Little Carl: You’re gonna end up with a big problem on your hands. This is dangerous. Trust me.
Adult Carl: Trust you? Trust me.
Little Carl: Trust you? I am you.
Adult Carl: So then trust me.
Little Carl: Why should I trust you when you don’t trust me?
Adult Carl: I don’t trust you because I know me.
Little Carl: So what you’re saying is, you don’t trust yourself?
Adult Carl: That’s enough out of you. I’ll write you out of it.
Little Carl: Oh yeah, how ya gonna do that? I’m the main character, stupid!
Adult Carl: Oh, you think so, huh?
Little Carl: I know so!
Adult Carl: Just do this with me. Please. We need to go back, it’s the only way to go forward.
Little Carl: Lemme ask ya something. . . . Are you gonna tell the truth?
Adult Carl: I’m gonna tell my truth, yes.
Little Carl: Are you gonna tell the truth?!
Adult Carl: I’m gonna . . . fix . . . the truth. . . .
Little Carl: Fix my ass! You’re a liar!
Adult Carl: How am I a liar? Don’t ever call me a liar!
Little Carl: Only liars and writers say they’re gonna tell the truth, when deep down they know they’re gonnna change shit!
Adult Carl: Get back in there!
Little Carl: Are you ready?
Adult Carl: Am I ready for what?
Little Carl: Are you ready for the pain?
Adult Carl: I don’t know. . . .
Little Carl: You better be. You better be made outta steel, just like they were.
Adult Carl: Steel?
Little Carl: Steel. F&*kin’. Beams.
Adult Carl: That. F&*kin’. Mouth. Now would you just please go!
Little Carl: Oh, up yours!
Adult Carl: Up mine? Up yours!
Little Carl: Your mother!
Adult Carl: We have the same mother!
Little Carl: I gotta grow up to be this guy?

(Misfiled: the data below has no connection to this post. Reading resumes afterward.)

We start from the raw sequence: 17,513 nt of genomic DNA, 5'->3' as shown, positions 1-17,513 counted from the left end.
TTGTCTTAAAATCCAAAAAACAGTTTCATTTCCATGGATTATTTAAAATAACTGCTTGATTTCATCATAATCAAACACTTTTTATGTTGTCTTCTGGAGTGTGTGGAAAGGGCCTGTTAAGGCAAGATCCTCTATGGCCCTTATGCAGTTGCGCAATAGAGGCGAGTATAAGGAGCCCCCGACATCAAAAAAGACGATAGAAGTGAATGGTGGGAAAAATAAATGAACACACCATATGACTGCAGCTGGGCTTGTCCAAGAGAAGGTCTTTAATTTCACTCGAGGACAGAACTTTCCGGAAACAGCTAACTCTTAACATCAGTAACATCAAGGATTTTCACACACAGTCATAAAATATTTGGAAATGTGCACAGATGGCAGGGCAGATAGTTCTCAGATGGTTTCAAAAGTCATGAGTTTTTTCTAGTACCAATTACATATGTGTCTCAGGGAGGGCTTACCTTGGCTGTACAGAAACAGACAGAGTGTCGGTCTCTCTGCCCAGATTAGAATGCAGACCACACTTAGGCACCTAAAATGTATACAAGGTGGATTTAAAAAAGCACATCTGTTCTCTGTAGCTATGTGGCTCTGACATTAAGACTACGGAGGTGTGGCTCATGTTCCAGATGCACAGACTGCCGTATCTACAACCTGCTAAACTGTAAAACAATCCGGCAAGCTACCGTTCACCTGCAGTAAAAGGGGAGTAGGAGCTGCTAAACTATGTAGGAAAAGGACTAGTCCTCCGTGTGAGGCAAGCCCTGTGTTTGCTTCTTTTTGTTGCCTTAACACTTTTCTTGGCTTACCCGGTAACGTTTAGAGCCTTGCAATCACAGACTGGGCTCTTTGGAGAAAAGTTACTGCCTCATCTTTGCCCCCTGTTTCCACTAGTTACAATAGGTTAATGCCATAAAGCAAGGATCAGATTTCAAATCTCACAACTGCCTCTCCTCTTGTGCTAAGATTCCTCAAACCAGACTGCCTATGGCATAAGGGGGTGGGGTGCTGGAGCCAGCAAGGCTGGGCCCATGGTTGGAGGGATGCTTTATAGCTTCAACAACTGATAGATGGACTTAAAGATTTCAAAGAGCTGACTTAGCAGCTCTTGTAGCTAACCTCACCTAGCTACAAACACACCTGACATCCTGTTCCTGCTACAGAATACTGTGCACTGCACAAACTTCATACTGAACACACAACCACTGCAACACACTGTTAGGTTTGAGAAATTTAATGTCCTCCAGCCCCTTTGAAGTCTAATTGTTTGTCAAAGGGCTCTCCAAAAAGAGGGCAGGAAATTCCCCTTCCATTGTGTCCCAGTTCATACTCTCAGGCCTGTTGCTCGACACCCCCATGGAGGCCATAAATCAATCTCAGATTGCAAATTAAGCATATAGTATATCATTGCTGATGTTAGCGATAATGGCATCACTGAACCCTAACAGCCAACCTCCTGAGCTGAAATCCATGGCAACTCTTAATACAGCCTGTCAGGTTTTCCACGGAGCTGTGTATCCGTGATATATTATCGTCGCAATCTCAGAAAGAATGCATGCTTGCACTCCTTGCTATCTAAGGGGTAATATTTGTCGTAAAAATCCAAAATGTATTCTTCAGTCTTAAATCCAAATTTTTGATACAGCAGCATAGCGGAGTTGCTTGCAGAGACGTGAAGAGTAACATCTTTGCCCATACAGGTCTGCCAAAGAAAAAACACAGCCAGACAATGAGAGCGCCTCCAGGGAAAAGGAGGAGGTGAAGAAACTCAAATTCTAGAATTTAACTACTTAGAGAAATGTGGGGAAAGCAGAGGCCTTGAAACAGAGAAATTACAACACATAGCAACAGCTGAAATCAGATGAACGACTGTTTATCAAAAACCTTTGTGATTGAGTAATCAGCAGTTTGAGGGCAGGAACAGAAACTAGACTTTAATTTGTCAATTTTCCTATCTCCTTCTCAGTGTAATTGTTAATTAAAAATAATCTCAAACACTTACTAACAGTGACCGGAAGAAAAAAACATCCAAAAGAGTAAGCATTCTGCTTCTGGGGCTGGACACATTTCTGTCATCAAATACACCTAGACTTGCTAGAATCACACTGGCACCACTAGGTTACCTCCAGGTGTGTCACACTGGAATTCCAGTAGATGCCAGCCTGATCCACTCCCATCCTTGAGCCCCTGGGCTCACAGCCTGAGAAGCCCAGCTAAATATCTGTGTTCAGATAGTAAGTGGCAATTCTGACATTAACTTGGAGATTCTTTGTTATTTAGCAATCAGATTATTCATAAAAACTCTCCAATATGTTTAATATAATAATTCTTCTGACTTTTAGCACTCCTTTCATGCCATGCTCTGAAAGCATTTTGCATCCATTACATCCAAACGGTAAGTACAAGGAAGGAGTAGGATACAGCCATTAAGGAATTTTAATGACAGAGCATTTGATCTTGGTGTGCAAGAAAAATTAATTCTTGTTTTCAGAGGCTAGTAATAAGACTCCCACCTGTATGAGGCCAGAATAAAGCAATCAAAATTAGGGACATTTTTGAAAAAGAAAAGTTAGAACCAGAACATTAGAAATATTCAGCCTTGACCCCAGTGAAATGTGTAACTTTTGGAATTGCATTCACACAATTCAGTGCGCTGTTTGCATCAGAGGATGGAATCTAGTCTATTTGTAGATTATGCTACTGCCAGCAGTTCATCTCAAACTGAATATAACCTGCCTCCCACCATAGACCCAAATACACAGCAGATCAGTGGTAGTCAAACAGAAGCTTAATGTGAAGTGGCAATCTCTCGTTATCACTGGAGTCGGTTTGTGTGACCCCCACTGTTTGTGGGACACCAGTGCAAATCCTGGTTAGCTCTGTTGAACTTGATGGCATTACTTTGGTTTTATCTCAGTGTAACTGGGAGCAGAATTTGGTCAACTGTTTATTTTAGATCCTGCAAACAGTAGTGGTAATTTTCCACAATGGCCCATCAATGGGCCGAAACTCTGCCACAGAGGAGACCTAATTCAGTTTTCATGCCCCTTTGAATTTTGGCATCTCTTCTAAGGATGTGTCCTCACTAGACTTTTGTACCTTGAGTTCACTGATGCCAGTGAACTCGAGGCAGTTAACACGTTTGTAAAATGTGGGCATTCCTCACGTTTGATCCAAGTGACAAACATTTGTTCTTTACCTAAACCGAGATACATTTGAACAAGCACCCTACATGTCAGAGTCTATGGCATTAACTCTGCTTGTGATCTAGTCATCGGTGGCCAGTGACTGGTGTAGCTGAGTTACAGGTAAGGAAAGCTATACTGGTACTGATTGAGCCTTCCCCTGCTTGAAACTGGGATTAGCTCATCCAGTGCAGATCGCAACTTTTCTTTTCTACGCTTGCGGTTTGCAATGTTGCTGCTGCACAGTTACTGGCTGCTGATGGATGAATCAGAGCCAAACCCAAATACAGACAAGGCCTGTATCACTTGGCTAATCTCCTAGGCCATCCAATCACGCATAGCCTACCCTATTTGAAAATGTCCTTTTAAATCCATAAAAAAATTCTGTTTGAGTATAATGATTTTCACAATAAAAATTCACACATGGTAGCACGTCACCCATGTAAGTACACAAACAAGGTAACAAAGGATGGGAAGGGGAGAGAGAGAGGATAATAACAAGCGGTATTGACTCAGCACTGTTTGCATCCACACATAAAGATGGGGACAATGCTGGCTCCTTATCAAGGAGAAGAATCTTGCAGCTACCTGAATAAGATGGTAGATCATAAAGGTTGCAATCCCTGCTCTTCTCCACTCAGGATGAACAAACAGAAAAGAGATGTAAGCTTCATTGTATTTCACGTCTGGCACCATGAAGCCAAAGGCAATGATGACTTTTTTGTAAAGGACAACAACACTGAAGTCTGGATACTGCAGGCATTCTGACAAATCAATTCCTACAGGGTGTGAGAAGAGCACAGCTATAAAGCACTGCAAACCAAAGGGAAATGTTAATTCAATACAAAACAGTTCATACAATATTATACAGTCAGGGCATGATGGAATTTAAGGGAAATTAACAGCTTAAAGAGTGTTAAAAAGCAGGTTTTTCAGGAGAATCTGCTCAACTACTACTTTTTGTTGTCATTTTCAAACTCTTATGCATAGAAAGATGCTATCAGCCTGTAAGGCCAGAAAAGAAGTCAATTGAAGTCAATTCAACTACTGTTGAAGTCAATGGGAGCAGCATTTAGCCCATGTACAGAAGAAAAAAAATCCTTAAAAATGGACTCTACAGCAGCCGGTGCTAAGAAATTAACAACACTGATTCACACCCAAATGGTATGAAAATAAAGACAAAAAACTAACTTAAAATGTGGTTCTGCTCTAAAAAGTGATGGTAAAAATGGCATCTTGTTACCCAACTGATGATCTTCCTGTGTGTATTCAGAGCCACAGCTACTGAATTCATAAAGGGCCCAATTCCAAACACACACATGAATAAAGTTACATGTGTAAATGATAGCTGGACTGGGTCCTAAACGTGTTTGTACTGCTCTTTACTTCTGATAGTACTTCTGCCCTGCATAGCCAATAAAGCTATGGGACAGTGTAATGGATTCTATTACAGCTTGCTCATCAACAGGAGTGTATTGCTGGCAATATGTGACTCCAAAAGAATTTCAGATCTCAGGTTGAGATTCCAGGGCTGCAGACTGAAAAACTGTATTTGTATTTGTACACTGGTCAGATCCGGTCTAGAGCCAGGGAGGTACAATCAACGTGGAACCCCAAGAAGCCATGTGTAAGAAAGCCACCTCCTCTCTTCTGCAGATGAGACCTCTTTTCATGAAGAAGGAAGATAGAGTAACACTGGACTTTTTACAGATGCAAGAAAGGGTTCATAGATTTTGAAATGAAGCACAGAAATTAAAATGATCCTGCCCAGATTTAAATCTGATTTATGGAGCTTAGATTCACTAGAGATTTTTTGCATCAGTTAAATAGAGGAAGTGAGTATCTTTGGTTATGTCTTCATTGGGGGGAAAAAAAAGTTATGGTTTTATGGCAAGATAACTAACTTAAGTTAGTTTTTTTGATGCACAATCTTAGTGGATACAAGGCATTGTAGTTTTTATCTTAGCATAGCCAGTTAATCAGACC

Messina’s (An Honest Woman, The Wanderer) sharp writing is evident throughout A Room of My Own, which he also directs with an electric, nonstop pace. The mostly Italian-American cast is exceptional, dressed in Catherine Siracusa’s fab period clothes (just wait till you see Jackie’s green shirt and Dotty’s brown velour pants). Bronx native Tribuzio and Brooklyn kid Tammaro, both veterans of Tony n’ Tina’s Wedding, clearly are having a great time as they lash out at each other with words you’re not likely to find in any dictionary, English or Italian, while getting every gesture and facial expression just right. Bustamente is a wonder in his stage debut, having acted before only in commercials; his interactions with Macchio could have been gimmicky but instead are gentle and heartfelt, even with the cursing, as they combine the past and the present with an eye to the future. And Cantone (Steve, Sex and the City), who, as it turns out, spent a lot of time when he was younger right across the street on Thompson St., visiting his sister (the building can be seen in the backdrop through a window), is a force of nature as Jackie, celebrating gay culture while fighting the loneliness of his closeted life. Much of the cast has been with the project since its inception, so the actors have developed a real feeling of family that translates beautifully to the stage. It’s a treat to be invited into the Morellis’ frantic world, which is sure at times to remind you of your own relatives, even if you’re not Italian and from New York City.